Former City Manager Randy Green’s retirement check from the city of McAlester has gotten a little smaller.

Acting City Treasurer Steve Harrison told the McAlester City Council during a special Thursday night meeting that a mistake had been made in including Green’s car allowance in calculating his pension earlier this year.

“We were including the car allowance; that has been removed,” Harrison said.

Since February, he figured Green has been overpaid on his pension by $2,688.88.

Now, the city wants the money back and is withholding part of Green’s next few retirement checks to get it.

“We’ve budgeted adjustment to 25 percent of the total checks,” Harrison said, noting the 25 percent limit is set by statute.

Harrison said $923.52 will be withheld from Green’s checks until the overpayments are recovered. He also said a letter has been sent to Green explaining the action.

Contacted today, Green said he has received the letter explaining the city’s actions.

“It’s been turned over to my attorneys,” Green said. “They were a little surprised since there’s pending litigation on the matter.”

Green said his attorneys are preparing “several responses” to the city’s action.

The city and Green have been locked in a dispute over the amount of Green’s retirement checks since his termination in January.

The city has been paying Green a retirement check of $3,979.69 monthly since last February, Harrison said. The new amount of his check, with the car allowance removed from the equation, will total, $3,694.11, he said.

However, with the additional 25 percent withheld to recover the overpayments, Green’s retirement checks for October and November, will total $2,770.59, Harrison said. December’s should be slightly higher.

After the city council fired Green earlier this year, Green contended his annual retirement should be half of his total compensation as listed on his W2 forms for three years he selected for his retirement to be computed.

Those years — 2001-2003 — include the city’s controversial buybacks of his unused leave.

Using that formula, Green’s retirement benefits would total $126,898 annually, according to city records.

The previous retirement checks of $3,979 the city has issued, which were based on half Green’s salary and car allowance, would amount to $47,748 annually.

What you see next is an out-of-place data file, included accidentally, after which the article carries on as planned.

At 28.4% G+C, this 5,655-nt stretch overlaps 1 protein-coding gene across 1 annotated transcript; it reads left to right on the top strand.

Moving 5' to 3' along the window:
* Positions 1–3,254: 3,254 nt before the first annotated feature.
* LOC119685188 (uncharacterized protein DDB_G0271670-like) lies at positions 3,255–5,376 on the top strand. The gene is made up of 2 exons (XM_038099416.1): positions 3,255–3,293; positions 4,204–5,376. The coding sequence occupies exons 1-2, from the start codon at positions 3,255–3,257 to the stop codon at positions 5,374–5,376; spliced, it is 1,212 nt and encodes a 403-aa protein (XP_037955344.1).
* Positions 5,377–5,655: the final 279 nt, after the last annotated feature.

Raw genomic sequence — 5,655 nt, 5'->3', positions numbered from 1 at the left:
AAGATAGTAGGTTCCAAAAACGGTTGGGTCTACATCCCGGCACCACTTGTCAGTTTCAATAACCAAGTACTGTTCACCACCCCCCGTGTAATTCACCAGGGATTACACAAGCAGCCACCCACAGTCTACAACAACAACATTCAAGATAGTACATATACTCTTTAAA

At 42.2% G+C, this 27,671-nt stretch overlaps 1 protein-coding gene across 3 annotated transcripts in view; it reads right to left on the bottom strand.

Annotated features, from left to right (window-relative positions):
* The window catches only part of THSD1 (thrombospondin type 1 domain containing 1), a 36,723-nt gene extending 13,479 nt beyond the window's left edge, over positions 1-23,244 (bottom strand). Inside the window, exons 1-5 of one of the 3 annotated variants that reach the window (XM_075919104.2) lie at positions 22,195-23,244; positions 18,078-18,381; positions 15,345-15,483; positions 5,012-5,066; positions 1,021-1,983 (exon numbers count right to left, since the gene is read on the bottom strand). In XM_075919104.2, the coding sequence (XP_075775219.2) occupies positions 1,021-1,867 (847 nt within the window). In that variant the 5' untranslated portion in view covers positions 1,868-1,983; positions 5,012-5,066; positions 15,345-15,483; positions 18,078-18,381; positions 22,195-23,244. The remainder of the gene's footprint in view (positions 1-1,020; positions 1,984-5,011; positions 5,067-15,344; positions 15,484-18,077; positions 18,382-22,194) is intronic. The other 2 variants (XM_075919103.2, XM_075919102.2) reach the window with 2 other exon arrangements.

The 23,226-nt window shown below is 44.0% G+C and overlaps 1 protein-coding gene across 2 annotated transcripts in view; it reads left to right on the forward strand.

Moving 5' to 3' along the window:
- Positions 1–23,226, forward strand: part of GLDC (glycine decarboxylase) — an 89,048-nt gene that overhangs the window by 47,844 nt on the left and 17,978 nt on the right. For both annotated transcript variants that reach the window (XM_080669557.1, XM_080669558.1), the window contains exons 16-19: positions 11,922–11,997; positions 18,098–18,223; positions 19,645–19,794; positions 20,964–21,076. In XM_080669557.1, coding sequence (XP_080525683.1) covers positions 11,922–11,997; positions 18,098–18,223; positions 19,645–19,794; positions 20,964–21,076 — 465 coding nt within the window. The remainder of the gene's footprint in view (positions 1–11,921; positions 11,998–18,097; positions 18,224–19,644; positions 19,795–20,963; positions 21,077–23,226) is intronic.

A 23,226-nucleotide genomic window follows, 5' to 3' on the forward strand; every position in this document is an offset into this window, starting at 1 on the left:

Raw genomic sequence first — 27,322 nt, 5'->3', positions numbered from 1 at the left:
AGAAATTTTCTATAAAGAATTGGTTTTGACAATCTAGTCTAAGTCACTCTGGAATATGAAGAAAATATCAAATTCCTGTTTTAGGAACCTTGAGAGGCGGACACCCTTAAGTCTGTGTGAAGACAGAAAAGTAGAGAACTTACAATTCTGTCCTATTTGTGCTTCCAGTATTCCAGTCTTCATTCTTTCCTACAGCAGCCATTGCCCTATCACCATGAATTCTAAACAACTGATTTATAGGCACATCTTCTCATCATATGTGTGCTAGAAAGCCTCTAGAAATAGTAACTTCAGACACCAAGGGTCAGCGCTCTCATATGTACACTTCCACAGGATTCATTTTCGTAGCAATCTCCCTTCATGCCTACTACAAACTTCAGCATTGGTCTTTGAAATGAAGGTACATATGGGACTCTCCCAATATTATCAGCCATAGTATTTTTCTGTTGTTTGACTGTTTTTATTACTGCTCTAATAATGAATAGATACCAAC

Using the new calculations referred to Thursday night, Green’s retirement will total $44,329.32 annually — after the money the city contends was overpaid is collected.

Harrison said the city will also be examining the retirement benefits of former police chief and Ward 4 councilor Dale Nave.

During the special meeting, the council discussed an amendment to the city of McAlester’s benefit retirement plan and trust. It states that total wages should be used in the formula to figure retirement benefits, but fringe benefits should not be included.

The proposed amendment defines fringe benefits as all buybacks of accrued vacation and sick leave, moving expenses, car allowance, deferred compensation and welfare benefits.

The council took no action, but is expected to consider and act on the proposed amendment at the next regular city council meeting.

Also during the Thursday meeting, city councilors went into executive session to interview two new applicants for the position of city clerk.

Current McAlester City Clerk Bobbie Lanz has already turned in her resignation, effective in November.

Applications so far have been limited to current city employees. The applicants interviewed by city councilors Thursday night were Jerry Lynn Wilson, who is director of the Southeast Expo Center and Ann Autrey, who works in the office for the McAlester police’s detective division.

City councilors also went into executive session to appoint City Manager Susan Monroe as the city’s representative in any mediation or settlement in a pending lawsuit against the city. The action also gave Monroe authority to designate someone to act in her stead if she could not make it to one of the mediation or settlement conferences in the case of Rachel Lewis versus the city of McAlester.

The case is currently set for a mediation session on Nov. 2. If mediation fails, the case is set for a December jury docket in Pittsburg County District Court.

The lawsuit, filed by McAlester attorney Jeremy Beaver, states that on Nov. 6, 2003, Lewis was a senior at McAlester High School who went to City Hall, along with her classmates, as part of Student Government Day.

“She was allowed to slide down the fire pole and upon landing on the floor broke bones in her right leg and damaged bones in her left ankle,” the lawsuit states.

Lewis’ attorney is seeking damages in excess of $10,000, along with court costs and attorney fees.

McAlester Mayor Don Lewis said he is not related to the plaintiff in the case.



Contact James Beaty at jbeaty@mcalesternews.com.

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